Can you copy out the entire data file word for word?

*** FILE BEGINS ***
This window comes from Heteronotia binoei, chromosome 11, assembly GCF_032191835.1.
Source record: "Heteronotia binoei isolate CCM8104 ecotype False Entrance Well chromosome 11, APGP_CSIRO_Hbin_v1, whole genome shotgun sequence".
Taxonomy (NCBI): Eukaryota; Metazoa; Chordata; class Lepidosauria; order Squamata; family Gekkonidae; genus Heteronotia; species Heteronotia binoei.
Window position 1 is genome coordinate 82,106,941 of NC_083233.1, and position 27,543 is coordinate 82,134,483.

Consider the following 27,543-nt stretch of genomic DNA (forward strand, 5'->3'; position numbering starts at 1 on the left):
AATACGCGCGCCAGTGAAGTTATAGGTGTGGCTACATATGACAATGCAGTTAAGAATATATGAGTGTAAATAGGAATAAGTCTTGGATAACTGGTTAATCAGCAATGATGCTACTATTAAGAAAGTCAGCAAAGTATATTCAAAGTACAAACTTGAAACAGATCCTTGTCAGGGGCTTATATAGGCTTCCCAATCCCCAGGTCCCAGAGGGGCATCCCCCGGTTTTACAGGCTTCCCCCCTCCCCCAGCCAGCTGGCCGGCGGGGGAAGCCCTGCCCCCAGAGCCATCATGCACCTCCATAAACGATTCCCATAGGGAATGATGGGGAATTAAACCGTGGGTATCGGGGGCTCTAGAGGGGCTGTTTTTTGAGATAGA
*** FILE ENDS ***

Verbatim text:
This window comes from Heteronotia binoei, chromosome 11, assembly GCF_032191835.1.
Source record: "Heteronotia binoei isolate CCM8104 ecotype False Entrance Well chromosome 11, APGP_CSIRO_Hbin_v1, whole genome shotgun sequence".
Taxonomy (NCBI): Eukaryota; Metazoa; Chordata; class Lepidosauria; order Squamata; family Gekkonidae; genus Heteronotia; species Heteronotia binoei.
Window position 1 is genome coordinate 82,106,941 of NC_083233.1, and position 27,543 is coordinate 82,134,483.

Consider the following 27,543-nt stretch of genomic DNA (forward strand, 5'->3'; position numbering starts at 1 on the left):
AATACGCGCGCCAGTGAAGTTATAGGTGTGGCTACATATGACAATGCAGTTAAGAATATATGAGTGTAAATAGGAATAAGTCTTGGATAACTGGTTAATCAGCAATGATGCTACTATTAAGAAAGTCAGCAAAGTATATTCAAAGTACAAACTTGAAACAGATCCTTGTCAGGGGCTTATATAGGCTTCCCAATCCCCAGGTCCCAGAGGGGCATCCCCCGGTTTTACAGGCTTCCCCCCTCCCCCAGCCAGCTGGCCGGCGGGGGAAGCCCTGCCCCCAGAGCCATCATGCACCTCCATAAACGATTCCCATAGGGAATGATGGGGAATTAAACCGTGGGTATCGGGGGCTCTAGAGGGGCTGTTTTTTGAGATAGA